Israel’s new Knesset sworn in
The 120 members of the 19th Knesset take their seats, at a brief but moving ceremony two weeks after the elections
Two weeks after the January 22 elections, the 120 members of Israel’s 19th Knesset were sworn in on Tuesday afternoon. The ceremony, brief and rather moving, featured some music, two speeches — by President Shimon Peres and Knesset “elder” Benjamin Ben-Eliezer — and the 120 individual words of assent by the new MKs to their obligations as Knesset members. Here’s how The Times of Israel live-blogged the proceedings.
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Preamble The 19th Knesset is being sworn in on Tuesday afternoon, two weeks after the January 22 elections.
President Shimon Peres, outgoing Knesset Speaker Reuven Rivlin and chief justice Asher Grunis are awaiting Prime Minister Benjamin Netanyahu in the speaker’s office. He’s a little late.
Peres and Rivlin are noting that there’s never been so big an influx of first-time Knesset members. They apparently aren’t aware that they’re on TV, until Peres’s aide alerts him.
Here’s the list of those who made the cut.
Netanyahu is being interviewed. “I’m very emotional,” he says. He also tells Channel 2′s Rina Matzliach not to worry about his coalition-building challenges.
Lots of handshakes in the speaker’s office. Sara Netanyahu and Peres great each other.
Inside the plenum, the veteran and first-time legislators are mingling and embracing — making and renewing political friendships.
More women than ever before in this House — 27 in all – a boost in female power as we described here.
And all the newbies have already had a first training session — as we described here.
Netanyahu has now entered the Knesset plenum. It’s his eighth term in parliament, and looks set to be his third term as prime minister.
Benjamin Ben-Eliezer, Labor’s veteran MK, will be running the show.
The IDF Orchestra blares out some opening notes, and here we go.
President Peres bangs the gavel to signal that we are in session, and announces the opening of parliament.
Singer Kobi Aflalo opens proceedings as the new MKs adjust to their new surroundings, with a rendition of Sea of Mercy.
Peres welcomes the notables — including fifth president Yitzhak Navon, the chief rabbis, new MKs et al.
There are representatives of the various other religions too, and of bereaved families.
Peres says the 27 female MKs is “an achievement” but not good enough. He praises the balance “between the new and the experienced” legislators.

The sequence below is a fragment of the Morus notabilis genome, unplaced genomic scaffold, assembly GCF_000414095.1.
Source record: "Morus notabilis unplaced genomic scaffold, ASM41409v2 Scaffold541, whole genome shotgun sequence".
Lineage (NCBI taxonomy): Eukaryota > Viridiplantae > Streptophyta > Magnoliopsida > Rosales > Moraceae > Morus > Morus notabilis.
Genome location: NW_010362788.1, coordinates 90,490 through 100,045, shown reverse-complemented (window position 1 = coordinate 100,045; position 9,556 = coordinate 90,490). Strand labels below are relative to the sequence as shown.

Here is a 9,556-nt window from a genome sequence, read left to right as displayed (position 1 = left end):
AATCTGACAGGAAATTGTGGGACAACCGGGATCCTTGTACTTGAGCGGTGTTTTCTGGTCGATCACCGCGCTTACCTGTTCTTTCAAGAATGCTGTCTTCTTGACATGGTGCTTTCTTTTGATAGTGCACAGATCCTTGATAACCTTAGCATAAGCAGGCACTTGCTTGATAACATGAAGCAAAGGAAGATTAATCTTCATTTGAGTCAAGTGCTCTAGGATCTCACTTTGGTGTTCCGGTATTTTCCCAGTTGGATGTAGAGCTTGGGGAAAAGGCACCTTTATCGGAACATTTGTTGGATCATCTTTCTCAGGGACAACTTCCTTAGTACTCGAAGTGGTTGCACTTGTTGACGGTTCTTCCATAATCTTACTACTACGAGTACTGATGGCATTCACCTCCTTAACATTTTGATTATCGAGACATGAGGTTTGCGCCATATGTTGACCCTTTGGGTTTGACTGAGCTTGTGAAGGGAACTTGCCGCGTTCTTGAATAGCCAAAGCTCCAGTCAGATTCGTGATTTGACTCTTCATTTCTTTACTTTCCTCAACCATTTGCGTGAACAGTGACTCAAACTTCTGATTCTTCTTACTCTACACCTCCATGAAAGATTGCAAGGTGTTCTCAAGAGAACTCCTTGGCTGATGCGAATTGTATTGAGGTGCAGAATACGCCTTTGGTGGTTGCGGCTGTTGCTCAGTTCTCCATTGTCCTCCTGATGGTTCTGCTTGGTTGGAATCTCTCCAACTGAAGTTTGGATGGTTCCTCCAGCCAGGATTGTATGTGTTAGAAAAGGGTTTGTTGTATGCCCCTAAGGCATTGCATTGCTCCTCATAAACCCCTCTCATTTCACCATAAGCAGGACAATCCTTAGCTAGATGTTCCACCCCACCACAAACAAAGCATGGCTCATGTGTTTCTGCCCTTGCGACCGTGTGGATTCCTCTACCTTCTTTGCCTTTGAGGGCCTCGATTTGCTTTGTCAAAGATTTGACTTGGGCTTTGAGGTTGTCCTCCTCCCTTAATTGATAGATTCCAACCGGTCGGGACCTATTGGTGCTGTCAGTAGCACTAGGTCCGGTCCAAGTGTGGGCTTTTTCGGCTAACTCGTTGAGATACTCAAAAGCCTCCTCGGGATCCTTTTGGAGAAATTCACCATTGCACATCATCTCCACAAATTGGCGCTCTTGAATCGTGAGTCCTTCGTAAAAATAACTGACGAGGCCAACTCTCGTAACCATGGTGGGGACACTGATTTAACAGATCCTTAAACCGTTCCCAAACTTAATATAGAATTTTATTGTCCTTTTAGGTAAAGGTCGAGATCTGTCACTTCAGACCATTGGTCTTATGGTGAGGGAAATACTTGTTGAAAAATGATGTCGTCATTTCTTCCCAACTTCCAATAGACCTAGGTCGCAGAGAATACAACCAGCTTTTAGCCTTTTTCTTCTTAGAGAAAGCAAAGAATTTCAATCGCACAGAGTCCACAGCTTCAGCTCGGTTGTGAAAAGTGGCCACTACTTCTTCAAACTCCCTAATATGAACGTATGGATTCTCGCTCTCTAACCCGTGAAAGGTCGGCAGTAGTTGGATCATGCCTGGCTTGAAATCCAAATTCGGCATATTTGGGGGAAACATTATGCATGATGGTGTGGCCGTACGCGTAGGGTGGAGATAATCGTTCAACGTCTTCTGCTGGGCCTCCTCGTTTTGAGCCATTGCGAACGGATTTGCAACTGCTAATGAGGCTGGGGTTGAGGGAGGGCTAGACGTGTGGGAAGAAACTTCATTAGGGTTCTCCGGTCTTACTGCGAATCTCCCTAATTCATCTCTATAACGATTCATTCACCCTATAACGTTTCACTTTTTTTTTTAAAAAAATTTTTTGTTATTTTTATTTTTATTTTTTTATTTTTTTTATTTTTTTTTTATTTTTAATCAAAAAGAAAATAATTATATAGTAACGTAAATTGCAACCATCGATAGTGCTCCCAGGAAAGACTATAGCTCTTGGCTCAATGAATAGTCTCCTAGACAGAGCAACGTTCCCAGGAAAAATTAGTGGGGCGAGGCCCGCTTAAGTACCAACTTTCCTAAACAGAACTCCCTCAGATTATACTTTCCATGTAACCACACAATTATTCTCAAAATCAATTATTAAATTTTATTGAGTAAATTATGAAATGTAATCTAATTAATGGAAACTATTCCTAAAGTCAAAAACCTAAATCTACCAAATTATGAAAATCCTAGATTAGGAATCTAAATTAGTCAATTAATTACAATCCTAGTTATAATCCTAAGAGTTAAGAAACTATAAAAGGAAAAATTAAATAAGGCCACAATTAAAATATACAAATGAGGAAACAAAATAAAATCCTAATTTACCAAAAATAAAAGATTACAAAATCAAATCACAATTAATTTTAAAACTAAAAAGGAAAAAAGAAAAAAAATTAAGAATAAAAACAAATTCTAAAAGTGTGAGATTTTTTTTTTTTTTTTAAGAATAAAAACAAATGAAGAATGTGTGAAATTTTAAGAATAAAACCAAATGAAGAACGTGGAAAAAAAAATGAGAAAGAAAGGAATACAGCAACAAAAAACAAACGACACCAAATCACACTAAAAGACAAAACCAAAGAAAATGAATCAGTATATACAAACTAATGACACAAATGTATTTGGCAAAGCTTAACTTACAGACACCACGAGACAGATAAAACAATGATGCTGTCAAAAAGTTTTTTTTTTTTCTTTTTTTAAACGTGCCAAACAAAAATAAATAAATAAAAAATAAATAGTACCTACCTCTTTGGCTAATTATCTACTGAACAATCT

He stresses the MKs are there to serve the people, as Israel faces what could be existential threats and historic opportunities.
We’re an isle of stability in a stormy region, he says.
He praises Israel’s economic stability in troubling financial times.
Netanyahu is listening intently. Labor’s Yachimovich is reading something. Yair Lapid is staring into the middle distance.
Peres reminds the MKs that they’ve promised him they’ll work to close social and economic rifts, address poverty, deal with the need for equality.
Democracy is about equality, and the right to be different. “Our people has suffered from racism. We will not allow racism in our country.”
He talks of a need for better education, affordable health care, affordable housing.
“We have made so much of so little” in this country, he says. And now that we’ve made such economic steps forward, we need to distribute the assets wisely, fairly.
Now he talks of Iran, “threatening our existence… threatening the peace of the entire world.” He says the regime there “is a stain on Persian history,” inspiring Hamas and Hezbollah, inciting viciously against Israel. “Its heads deny the Holocaust and threaten a holocaust… They lie. They have contempt for human rights… President Obama has skilfully assembled an international coalition,” Peres says, to thwart their nuclear weapons drive.
“Iran is a danger. Syria is a tragedy,” he says. “Assad, the mass murderer, has murdered his future.”
Peres stresses that “there is no security without an army,” but also that “there is no peace without diplomatic policies.” He speaks of peace as a Jewish heritage and a moral imperative.